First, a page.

6. The old saying "the proof of the pudding, is in the eating" -in the Rotax /ULP debate, I think that with so many units in operation, around the world, without drama (related to fuel) all the wise counsel regarding fuel QA , adulteration, aging, etc is good as cautionary advice , rather than any on going problem. The climate change debate is bogged down by countries claiming to contribute little to the problem or demanding more time to develop/pollute. Lead is much the same story, just because aircraft contribute very little is no reason not to try and phase it out ( yes I know that there is no viable alternative - yet!)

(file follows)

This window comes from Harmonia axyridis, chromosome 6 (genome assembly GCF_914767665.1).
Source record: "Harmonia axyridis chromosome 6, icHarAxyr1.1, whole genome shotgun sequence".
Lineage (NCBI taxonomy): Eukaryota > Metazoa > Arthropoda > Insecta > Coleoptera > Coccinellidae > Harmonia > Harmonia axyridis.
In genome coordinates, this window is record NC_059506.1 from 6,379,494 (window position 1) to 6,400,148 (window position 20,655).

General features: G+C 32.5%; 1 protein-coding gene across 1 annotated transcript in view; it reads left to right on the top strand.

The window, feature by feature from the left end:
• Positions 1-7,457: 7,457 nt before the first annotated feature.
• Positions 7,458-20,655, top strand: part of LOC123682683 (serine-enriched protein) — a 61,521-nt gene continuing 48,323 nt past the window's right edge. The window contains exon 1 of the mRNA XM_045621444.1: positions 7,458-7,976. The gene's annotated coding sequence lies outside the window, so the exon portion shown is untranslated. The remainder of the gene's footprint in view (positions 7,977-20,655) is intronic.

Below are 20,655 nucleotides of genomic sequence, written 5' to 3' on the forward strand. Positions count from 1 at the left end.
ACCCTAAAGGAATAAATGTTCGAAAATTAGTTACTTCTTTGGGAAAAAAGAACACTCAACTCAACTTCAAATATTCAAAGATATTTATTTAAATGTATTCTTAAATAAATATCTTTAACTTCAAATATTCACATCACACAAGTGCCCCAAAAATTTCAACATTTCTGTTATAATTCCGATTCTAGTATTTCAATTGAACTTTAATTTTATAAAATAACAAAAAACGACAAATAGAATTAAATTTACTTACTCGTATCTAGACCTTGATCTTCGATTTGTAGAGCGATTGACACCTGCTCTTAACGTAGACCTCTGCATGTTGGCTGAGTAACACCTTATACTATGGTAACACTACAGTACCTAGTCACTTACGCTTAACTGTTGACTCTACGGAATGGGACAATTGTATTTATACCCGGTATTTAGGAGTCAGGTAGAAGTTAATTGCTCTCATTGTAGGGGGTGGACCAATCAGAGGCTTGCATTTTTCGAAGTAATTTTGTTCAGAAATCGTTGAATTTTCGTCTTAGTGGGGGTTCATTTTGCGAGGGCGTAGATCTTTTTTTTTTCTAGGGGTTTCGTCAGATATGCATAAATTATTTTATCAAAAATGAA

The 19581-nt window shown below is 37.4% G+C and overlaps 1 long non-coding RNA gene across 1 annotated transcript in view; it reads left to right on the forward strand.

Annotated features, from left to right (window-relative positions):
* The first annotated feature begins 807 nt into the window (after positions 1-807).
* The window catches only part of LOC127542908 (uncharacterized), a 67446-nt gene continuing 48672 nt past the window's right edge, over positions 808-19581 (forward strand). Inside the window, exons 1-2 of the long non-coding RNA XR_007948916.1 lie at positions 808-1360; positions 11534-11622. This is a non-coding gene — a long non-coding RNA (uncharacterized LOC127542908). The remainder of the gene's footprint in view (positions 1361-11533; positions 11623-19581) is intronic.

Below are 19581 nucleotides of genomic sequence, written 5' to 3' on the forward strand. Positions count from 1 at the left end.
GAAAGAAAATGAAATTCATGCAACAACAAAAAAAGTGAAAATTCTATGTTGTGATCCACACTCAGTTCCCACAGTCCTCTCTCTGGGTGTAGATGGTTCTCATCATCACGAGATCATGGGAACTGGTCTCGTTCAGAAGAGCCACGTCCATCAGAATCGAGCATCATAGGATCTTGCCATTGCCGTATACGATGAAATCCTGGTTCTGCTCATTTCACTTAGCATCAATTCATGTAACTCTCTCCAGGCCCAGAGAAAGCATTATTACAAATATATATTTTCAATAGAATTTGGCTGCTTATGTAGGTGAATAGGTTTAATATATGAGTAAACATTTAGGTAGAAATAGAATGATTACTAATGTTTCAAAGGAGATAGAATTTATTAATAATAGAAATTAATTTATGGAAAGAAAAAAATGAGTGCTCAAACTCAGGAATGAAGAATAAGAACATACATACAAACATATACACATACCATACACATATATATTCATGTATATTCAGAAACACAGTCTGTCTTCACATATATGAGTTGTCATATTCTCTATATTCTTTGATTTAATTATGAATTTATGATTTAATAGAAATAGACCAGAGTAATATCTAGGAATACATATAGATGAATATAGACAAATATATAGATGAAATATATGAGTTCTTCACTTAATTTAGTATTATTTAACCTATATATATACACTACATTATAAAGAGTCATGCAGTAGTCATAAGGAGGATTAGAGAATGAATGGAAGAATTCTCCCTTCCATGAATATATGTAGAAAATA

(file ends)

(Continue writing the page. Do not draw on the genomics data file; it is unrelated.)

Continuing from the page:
7. Good oh! - I have no experience of STC'd engines so should probably not comment, but I just cant help myself; I am of the generation that saw the move from leaded fuels to unleaded. Having also lived in Europe for many years, I was familiar with high octane petrol for high compression engines - mainly sport cars and lower octanes for lesser engines (dont think Au had as much choice, certainly outside the major cities). We were always counseled against using lower octane fuels in high compression engines (cause "knocking" etc). Conversely using these fuels in lower compression engines might make us feel good but did nothing for the engine, just lightened the wallet for no gain. Whats all this got to do with aircraft engines? Perhaps nothing but the lessons learnt back then are still with me and the thought of using a fuel that the engine was not specifically designed/constructed for goes very much "against the grain" - I do appreciate that modifications can be made to adapt an engine and may be your Lycoming was designed from the outset to run on both but it still makes me uneasy. I am with Nev on the use of the correct fuel for the engine.